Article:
Dr. Karuna Vijayendra, dancer, research scholar from Bangalore, presented her power point presentation on Neo Desi Karanas and took into account desi karanas mentioned in Sangeeta Ratnakara correlating them with temple sculptures. She received guidance from Bangalore based scholar Shatavadani R Ganesh and late Guru Sundari Santhanam. She has reconstructed desi karanas and gave an example with video screening on how a dance panel was choreographed into a dance number. Her research work with her guru Sundari Santhanam has now been published in a book form ‘Neo Desi Karanas’ with introduction by Dr. Padma Subrahmanyam. Unfortunately, Sundari Santhanam passed away before the book was published. Karuna’s approach was historical, supported by inscriptions, and several illustrations of the sculptures of various Karnataka temples. It threw light on desi karanas as they must have been in practice as mentioned in Sangeeta Ratnakara and further discovered and added to the list of those mentioned as Neo Desi Karanas. Her thesis was on ‘Rangabhoga in temples of Karnataka’ for which she has been awarded Ph. D by Kannada University, Hampi.
Next morning, Swapnasundari expounded upon Vilasini Natyam, the form on which she has done detailed and scientific research work, recreating dance traditions of the Kalavantulus and Devadasis of Andhra region. She explained how at Sri Ranganathaswami temple in Hyderabad she has been performing regularly in February during Brahmotsavam. This is the only temple where dance is allowed to be performed as ritual and seva. The offering of nrityaseva, during Baliharanam rituals performing to ashta dikpalakas keeping Brahma in the centre, she has reconstructed the talas after the mantras are recited for each presiding deity of the eight directions. She has taken into consideration Agamas and she is performing every year at the temple with her disciple Dr. Anupama Kylash. It was a fascinating exposition by her and one got a glimpse into the creative process of Vilasini Natyam. Her book ‘Vilasini Natyam’ is a mine of information very systematically describing the various components of the dance form.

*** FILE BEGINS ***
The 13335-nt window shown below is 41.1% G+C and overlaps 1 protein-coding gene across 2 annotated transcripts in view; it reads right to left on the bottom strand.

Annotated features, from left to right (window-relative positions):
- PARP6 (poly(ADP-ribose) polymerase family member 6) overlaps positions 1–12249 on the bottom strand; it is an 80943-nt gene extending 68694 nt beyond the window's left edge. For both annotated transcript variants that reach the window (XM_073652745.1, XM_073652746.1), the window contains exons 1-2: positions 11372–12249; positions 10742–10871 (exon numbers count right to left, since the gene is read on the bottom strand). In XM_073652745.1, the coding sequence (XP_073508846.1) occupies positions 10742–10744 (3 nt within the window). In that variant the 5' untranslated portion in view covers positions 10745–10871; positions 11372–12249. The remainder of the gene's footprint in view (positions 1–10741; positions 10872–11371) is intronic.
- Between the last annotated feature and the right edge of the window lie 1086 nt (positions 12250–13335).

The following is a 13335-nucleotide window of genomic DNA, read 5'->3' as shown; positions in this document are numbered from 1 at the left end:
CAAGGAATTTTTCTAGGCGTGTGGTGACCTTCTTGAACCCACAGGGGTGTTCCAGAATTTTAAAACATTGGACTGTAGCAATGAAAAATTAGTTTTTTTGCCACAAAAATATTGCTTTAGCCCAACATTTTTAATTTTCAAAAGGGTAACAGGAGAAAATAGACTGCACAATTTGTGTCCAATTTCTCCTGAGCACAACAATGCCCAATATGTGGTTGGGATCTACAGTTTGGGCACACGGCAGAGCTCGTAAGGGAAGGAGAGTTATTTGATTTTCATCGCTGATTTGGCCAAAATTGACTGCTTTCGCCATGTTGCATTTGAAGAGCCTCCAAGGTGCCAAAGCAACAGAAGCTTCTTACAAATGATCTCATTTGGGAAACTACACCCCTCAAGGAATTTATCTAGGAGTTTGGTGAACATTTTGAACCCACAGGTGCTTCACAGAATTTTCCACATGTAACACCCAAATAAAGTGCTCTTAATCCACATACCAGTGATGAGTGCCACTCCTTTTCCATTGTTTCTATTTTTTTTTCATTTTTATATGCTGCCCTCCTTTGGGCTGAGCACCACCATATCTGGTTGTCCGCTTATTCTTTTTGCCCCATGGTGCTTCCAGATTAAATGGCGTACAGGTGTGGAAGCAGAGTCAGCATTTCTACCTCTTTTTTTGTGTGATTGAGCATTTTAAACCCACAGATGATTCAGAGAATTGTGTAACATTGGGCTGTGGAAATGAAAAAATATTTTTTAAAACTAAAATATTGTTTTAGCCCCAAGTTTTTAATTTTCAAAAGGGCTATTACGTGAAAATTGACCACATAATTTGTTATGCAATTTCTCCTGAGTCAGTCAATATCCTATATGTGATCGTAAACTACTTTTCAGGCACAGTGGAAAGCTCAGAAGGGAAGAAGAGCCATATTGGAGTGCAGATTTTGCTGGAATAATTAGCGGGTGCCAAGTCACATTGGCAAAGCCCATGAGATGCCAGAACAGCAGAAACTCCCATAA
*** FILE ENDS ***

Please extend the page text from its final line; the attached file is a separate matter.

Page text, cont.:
References were made to Gondali, Perini Tandava dances which late Dr. Nataraja Ramakrishna had attempted to recreate with vigorous tandava style. Radhika from Mysore has been reconstructing Gondali nritya based on researches conducted by her and her husband Dr. Nandakumar, son of the renowned scholar R. Sathyanarayana who has been recently elected as a Fellow of the Sangeet Natak Akademi. All these attempts relate in one way or other to Sangeeta Ratnakara and various desi aspects mentioned therein.
On the final day of the seminar, the celebrated Kathakali exponent Sadanam Balakrishnan from Kerala explained why Sangeeta Ratnakara was so called and not Sangeeta Arnava or Sangeeta Sagara. His studies of Sangeeta Ratnakara made him aware of the jewels, the ratnas that the author Sarangadeva has collected in his text. This was a poetic interpretation. He demonstrated in particular the upangas, various parts of the face used for expressions. The demonstrations of drishtis, eyes, which have been referred to in Sangeeta Ratnakara were quite revealing. He was hesitant to connect Kathakali with Sangeeta Ratnakara as the Sanskrit texts found in Kerala like Hastalakshanadeepika are related more to natya, theatre. Kathakali essentially is a dance drama form. But on deeper study of Sangeeta Ratnakara, he was able to see the connection between the practice in Kathakali and upangas mentioned in Sangeeta Ratnakara.
The fascinating demonstration for example, was of drishti for wonderment, adbhuta for looking at something which gave delight. And then he displayed with the iris remaining in the same position and wonderment at the vision of the divine. The subtle differences were breathtaking. He did mention that sometimes sringara for vipralambha, in separation comes closer to karuna. Swapnasundari asked a pertinent question about how the musicians understand when the dancers wish to start manodharma, imaginative improvisation on the spot and how do they coordinate. Guruji explained how with certain hand and arm movement it is conveyed though they are at the back. Besides relation with Sangeeta Ratnakara, the demonstration brought to the notice of the audience the wealth of practice of Kathakali, in terms of pure dance and expressions.
Dr. Suneera Kasliwal Vyas in her presentation showed various instruments of Rajasthan. She also shared the research work undertaken by her on Rajasthani musicians and Langha and Manganiyar. Parwati Dutta had succeeded in bringing a group of Manganiyars from a village near Barmer with the help of West Zonal Cultural Centre. Led by Loonakhan, they regaled us with their full throated singing, the musicians playing harmonium, dholak, khadtal (kartala), kamancha and an earthen pot, which none of us had seen. Suneera showed the photograph of a musician holding it near the mouth and blowing breath in it, creating an amazing sound.